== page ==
The 130th Psalm (Vulgata: 129th Psalm) belongs to the six penitential psalms and has often been set in notes.
The present work begins with a loud, exalted sound of the organ in order to plunge into the depths with this sound. The basses of the choir call from the depths and – in the sense of the word – the chorus of speech.
Domine, exaudi vocem meam is an extensive choir joint, the consequences of which are intensified and thus lend emphasis to the reputation of
listen to my voice.
Homophone passages in the character of the Gregorian chorale follow. Sounds are shifted in the same way.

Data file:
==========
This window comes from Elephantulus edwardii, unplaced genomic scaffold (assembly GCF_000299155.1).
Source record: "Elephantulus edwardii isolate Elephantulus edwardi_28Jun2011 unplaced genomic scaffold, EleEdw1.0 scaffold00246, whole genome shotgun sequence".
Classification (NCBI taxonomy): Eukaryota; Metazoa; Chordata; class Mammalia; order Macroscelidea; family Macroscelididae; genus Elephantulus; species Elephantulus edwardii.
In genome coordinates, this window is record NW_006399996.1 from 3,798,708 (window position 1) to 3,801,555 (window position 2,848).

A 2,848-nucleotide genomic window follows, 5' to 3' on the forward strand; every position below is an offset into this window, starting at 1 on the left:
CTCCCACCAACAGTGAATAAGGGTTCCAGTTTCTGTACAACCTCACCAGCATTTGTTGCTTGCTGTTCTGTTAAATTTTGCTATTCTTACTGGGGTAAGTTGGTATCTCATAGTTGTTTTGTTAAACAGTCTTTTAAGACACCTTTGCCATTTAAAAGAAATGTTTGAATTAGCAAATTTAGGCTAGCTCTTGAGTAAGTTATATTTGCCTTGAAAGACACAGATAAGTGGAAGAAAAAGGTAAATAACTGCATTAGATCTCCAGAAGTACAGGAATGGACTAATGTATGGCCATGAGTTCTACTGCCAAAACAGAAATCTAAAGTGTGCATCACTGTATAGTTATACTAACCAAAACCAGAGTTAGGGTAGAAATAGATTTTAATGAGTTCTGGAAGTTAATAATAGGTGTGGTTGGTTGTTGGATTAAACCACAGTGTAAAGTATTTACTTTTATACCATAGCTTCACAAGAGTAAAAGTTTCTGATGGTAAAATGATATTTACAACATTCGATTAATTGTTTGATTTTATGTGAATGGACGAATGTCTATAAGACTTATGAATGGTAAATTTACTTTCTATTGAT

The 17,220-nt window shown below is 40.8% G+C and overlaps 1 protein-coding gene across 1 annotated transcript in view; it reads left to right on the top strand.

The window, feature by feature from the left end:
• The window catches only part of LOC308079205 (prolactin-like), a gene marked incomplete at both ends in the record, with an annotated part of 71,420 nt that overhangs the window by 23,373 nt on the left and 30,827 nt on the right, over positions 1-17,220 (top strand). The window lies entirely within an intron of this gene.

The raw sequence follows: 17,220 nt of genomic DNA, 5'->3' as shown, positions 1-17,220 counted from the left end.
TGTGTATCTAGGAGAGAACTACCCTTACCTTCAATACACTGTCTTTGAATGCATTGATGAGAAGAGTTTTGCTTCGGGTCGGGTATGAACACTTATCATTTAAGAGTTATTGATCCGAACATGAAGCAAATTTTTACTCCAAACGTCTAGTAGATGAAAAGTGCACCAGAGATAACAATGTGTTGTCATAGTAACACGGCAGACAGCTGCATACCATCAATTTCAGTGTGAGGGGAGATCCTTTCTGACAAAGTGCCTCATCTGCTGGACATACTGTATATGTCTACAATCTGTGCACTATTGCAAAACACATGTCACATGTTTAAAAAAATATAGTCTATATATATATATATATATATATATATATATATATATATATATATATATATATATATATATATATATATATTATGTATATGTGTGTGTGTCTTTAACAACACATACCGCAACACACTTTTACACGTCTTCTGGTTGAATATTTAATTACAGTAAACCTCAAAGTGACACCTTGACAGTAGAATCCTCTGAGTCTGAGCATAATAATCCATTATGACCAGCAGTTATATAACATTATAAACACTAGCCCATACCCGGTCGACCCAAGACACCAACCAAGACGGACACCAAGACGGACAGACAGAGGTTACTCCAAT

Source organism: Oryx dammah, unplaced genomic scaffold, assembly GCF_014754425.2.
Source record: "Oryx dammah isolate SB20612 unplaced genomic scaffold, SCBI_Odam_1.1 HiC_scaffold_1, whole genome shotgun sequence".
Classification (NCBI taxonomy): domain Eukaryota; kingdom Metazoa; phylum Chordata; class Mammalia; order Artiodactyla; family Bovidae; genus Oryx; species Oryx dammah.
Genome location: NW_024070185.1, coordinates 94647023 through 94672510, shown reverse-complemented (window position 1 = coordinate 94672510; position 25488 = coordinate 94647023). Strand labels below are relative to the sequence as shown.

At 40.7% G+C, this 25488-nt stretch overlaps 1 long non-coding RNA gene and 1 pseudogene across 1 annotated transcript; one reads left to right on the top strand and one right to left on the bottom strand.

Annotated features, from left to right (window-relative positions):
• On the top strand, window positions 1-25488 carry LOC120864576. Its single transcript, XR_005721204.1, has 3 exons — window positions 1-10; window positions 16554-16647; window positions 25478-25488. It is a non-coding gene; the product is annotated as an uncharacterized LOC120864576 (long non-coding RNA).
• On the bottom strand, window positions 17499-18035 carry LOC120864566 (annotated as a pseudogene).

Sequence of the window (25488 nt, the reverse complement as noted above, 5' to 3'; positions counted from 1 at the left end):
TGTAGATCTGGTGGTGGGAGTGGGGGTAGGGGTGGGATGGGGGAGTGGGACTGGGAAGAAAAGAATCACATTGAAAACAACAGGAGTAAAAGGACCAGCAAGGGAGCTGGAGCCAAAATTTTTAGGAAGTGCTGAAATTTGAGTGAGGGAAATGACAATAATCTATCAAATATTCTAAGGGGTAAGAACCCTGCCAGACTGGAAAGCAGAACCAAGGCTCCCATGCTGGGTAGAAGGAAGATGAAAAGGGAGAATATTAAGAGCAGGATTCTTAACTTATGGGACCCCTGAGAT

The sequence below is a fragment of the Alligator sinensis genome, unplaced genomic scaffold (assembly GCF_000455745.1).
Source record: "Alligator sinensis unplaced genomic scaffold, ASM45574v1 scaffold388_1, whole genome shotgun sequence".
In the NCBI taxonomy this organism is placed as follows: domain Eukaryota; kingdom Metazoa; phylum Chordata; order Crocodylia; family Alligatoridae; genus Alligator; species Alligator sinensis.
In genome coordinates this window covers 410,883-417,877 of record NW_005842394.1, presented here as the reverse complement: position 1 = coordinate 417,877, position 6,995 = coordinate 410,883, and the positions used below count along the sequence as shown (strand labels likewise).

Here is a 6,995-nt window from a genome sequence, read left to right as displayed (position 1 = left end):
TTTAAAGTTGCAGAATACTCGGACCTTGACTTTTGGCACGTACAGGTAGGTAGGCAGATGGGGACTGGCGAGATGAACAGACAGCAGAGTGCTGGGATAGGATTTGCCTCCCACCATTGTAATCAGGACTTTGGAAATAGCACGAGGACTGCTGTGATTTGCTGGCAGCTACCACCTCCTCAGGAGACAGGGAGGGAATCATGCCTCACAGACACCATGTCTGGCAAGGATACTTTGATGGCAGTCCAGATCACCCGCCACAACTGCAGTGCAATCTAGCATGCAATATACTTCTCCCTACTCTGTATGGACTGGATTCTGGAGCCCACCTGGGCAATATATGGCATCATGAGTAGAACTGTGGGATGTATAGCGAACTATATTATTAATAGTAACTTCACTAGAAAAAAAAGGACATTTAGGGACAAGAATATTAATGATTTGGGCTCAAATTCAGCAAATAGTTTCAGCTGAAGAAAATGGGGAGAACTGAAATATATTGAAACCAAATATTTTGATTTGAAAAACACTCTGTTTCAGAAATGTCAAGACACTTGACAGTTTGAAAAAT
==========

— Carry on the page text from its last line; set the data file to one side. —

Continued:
The text suddenly turns to the spatial dimension –
a custodia matutina usque ad noctem … (
from dawn to night). More extensive solo passages of the organ with a few casts of the choir clarify this shift.
Among the songs of Gregorianism there is a de profundis – this may be surprising – with alleluia in front. The
et ipse redimet Israël (
he will redeem Israel) transforms into
et ipse ridemet (
he has redeemed) with cheering Hallelujah of both choirs on virtuoso organ passages.
(Canticum graduum.) De profundis clamavi ad te, Domine; Domine, exaudi vocem meam. Fiant aures tuæ intendentes in vocem deprecationis meæ. Si iniquitates observaveris, Domine, Domine, quis sustinebit? Quia apud te propitiatio est; et propter legem tuam sustinui te, Domine. Sustinuit anima mea in verbo ejus; speravit anima mea in Domino. A custodia matutina usque ad noctem, speret Israël in Domino; quia apud Dominum misericordia, et copiosa apud eum redemptio. Et ipse redimet/ridemet Israël ex omnibus iniquitatibus eius. Alleluja!